Irving Howe

Irving Howe


Born
in New York City, The United States
June 11, 1920

Died
May 05, 1993


Irving Howe was an American literary and social critic and a prominent figure of the Democratic Socialists of America.

Average rating: 3.96 · 6,175 ratings · 637 reviews · 90 distinct worksSimilar authors
World of Our Fathers: The J...

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4.16 avg rating — 243 ratings — published 1976 — 13 editions
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Short Shorts

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3.83 avg rating — 173 ratings — published 1982 — 7 editions
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A Treasury of Yiddish Stories

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4.07 avg rating — 44 ratings — published 1965 — 7 editions
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Leon Trotsky

3.46 avg rating — 41 ratings — published 1978 — 4 editions
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A Margin of Hope: An Intell...

4.43 avg rating — 21 ratings — published 1982 — 3 editions
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Politics and the Novel

3.83 avg rating — 24 ratings — published 1987 — 4 editions
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Socialism And America

3.91 avg rating — 23 ratings — published 1985 — 2 editions
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Essential Works of Socialism

4.13 avg rating — 16 ratings — published 1970 — 6 editions
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Classics of Modern Fiction

3.75 avg rating — 16 ratings — published 1980 — 2 editions
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1984 Revisited: Totalitaria...

3.40 avg rating — 15 ratings — published 1983 — 2 editions
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More books by Irving Howe…
“There is utopia and utopia. The kind imposed by an elite in the name of a historical imperative—that utopia is hell. It must lead to terror and then, terror exhausted, to cynicism and torpor. But surely there is another utopia. It cannot be willed either into existence or out of sight, it speaks for our sense of what may yet be.”
Irving Howe

“Modernity consists in a revolt against the prevailing style, an unyielding rage against the official order.”
Irving Howe

“Let's press ahead a little further by sketching out a few variations among short shorts:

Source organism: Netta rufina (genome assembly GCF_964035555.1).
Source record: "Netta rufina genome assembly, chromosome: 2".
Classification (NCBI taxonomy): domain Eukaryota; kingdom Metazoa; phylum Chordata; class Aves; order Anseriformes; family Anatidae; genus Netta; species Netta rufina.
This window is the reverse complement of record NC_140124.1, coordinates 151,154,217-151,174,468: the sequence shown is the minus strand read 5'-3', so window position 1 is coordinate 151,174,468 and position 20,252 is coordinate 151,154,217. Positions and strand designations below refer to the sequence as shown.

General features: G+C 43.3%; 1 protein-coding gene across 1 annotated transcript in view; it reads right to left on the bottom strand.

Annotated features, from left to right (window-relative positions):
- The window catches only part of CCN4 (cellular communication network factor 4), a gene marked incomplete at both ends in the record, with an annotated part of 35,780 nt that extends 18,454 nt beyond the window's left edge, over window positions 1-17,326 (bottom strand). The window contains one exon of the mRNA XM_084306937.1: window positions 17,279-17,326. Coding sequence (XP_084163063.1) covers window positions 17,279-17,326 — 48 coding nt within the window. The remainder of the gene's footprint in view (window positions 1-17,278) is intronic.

ONE THRUST OF INCIDENT. (Examples: Paz,
Mishima, Shalamov, Babel, W. C. Williams.) In these short shorts the time span is extremely brief, a few hours, maybe even a few minutes: Life is grasped in symbolic compression. One might say that these short shorts constitute epiphanies (climactic moments of high grace or realization) that have been tom out of their contexts. You have to supply the contexts yourself, since if the contexts were there, they'd no longer be short shorts.

LIFE ROLLED UP. (Examples: Tolstoy's 'Alyosha the Pot,' Verga's 'The Wolf,' D. H. Lawrence's 'A Sick Collier.') In these you get the illusion of sustained narrative, since they deal with lives over an extended period of time; but actually these lives are so compressed into typicality and paradigm, the result seems very much like a single incident. Verga's 'Wolf' cannot but repeat her passions, Tolstoy's Alyosha his passivity. Themes of obsession work especially well in this kind of short short.

SNAP-SHOT OR SINGLE FRAME. (Examples: Garda Marquez, Boll, Katherine Anne Porter.) In these we have no depicted event or incident, only an interior monologue or flow of memory. A voice speaks, as it were, into the air. A mind is revealed in cross-section - and the cut is rapid. One would guess that this is the hardest kind of short short to write: There are many pitfalls such as tiresome repetition, being locked into a single voice, etc.

LIKE A FABLE. (Examples: Kafka, Keller, von Kleist, Tolstoy's 'Three Hermits.') Through its very concision, this kind of short short moves past realism. We are prodded into the fabulous, the strange, the spooky. To write this kind of fable-like short short, the writer needs a supreme self-confidence: The net of illusion can be cast only once. When we read such fable-like miniatures, we are prompted to speculate about significance, teased into shadowy parallels or semi allegories. There are also, however, some fables so beautifully complete (for instance Kafka's 'First Sorrow') that we find ourselves entirely content with the portrayed surface and may even take a certain pleasure in refusing interpretation.

("Introduction")”
Irving Howe, Short Shorts

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